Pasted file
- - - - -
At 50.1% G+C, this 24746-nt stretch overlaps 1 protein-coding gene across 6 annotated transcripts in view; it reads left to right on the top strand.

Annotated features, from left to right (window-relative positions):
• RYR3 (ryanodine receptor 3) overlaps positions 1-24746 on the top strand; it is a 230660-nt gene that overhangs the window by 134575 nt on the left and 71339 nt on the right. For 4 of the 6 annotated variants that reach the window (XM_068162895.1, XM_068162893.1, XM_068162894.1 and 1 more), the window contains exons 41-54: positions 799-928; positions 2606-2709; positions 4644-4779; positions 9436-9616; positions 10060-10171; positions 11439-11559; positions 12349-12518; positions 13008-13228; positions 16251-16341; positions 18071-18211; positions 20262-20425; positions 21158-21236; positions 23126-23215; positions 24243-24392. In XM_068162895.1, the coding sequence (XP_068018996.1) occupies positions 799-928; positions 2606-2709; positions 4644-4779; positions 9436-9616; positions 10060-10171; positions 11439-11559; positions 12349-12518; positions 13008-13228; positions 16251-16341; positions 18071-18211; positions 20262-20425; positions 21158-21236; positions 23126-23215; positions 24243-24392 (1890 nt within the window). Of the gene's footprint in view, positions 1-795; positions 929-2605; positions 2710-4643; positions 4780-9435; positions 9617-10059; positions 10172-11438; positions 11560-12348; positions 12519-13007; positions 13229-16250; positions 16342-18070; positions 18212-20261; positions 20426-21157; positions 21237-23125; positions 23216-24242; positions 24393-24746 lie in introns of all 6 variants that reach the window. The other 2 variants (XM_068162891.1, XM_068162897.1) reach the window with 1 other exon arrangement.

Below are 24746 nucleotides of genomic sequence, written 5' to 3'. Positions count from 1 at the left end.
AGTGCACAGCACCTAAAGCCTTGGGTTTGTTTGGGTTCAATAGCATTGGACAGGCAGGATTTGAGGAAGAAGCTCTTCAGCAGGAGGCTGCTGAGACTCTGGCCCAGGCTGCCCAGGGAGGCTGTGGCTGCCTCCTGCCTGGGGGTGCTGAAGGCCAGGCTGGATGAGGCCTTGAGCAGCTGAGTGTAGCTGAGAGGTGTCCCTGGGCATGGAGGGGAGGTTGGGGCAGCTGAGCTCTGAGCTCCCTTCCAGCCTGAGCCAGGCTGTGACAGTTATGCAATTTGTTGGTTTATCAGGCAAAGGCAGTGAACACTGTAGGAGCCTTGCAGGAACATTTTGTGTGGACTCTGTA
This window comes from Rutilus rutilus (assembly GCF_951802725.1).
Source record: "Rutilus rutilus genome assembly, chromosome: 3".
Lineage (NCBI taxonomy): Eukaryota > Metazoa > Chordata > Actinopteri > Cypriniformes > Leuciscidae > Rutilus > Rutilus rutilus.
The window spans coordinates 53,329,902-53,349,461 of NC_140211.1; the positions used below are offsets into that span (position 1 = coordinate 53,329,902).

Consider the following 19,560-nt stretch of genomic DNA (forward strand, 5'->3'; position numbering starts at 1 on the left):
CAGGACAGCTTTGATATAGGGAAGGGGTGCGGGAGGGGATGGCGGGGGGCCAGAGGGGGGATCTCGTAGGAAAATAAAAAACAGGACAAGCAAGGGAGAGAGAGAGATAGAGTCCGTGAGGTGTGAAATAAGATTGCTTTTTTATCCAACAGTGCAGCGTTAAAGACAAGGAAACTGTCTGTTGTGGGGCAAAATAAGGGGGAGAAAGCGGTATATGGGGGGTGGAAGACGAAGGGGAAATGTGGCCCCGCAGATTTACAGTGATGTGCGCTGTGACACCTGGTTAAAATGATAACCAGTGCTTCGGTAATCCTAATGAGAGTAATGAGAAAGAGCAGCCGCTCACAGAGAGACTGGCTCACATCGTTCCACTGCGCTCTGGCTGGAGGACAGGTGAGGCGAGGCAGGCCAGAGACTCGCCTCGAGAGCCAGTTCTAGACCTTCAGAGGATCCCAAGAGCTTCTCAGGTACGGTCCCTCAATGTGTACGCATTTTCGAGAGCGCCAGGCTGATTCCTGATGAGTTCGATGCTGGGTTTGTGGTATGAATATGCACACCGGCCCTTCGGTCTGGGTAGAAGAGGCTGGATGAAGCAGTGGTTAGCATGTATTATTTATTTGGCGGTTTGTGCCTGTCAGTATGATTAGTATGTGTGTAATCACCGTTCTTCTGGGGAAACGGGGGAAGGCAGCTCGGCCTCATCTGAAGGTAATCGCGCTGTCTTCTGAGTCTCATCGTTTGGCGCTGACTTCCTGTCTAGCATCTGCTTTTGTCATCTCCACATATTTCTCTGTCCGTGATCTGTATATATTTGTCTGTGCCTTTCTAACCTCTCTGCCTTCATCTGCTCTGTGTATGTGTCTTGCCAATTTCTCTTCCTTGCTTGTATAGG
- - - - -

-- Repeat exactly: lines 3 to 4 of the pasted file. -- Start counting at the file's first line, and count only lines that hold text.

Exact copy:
• RYR3 (ryanodine receptor 3) overlaps positions 1-24746 on the top strand; it is a 230660-nt gene that overhangs the window by 134575 nt on the left and 71339 nt on the right. For 4 of the 6 annotated variants that reach the window (XM_068162895.1, XM_068162893.1, XM_068162894.1 and 1 more), the window contains exons 41-54: positions 799-928; positions 2606-2709; positions 4644-4779; positions 9436-9616; positions 10060-10171; positions 11439-11559; positions 12349-12518; positions 13008-13228; positions 16251-16341; positions 18071-18211; positions 20262-20425; positions 21158-21236; positions 23126-23215; positions 24243-24392. In XM_068162895.1, the coding sequence (XP_068018996.1) occupies positions 799-928; positions 2606-2709; positions 4644-4779; positions 9436-9616; positions 10060-10171; positions 11439-11559; positions 12349-12518; positions 13008-13228; positions 16251-16341; positions 18071-18211; positions 20262-20425; positions 21158-21236; positions 23126-23215; positions 24243-24392 (1890 nt within the window). Of the gene's footprint in view, positions 1-795; positions 929-2605; positions 2710-4643; positions 4780-9435; positions 9617-10059; positions 10172-11438; positions 11560-12348; positions 12519-13007; positions 13229-16250; positions 16342-18070; positions 18212-20261; positions 20426-21157; positions 21237-23125; positions 23216-24242; positions 24393-24746 lie in introns of all 6 variants that reach the window. The other 2 variants (XM_068162891.1, XM_068162897.1) reach the window with 1 other exon arrangement.

Below are 24746 nucleotides of genomic sequence, written 5' to 3'. Positions count from 1 at the left end.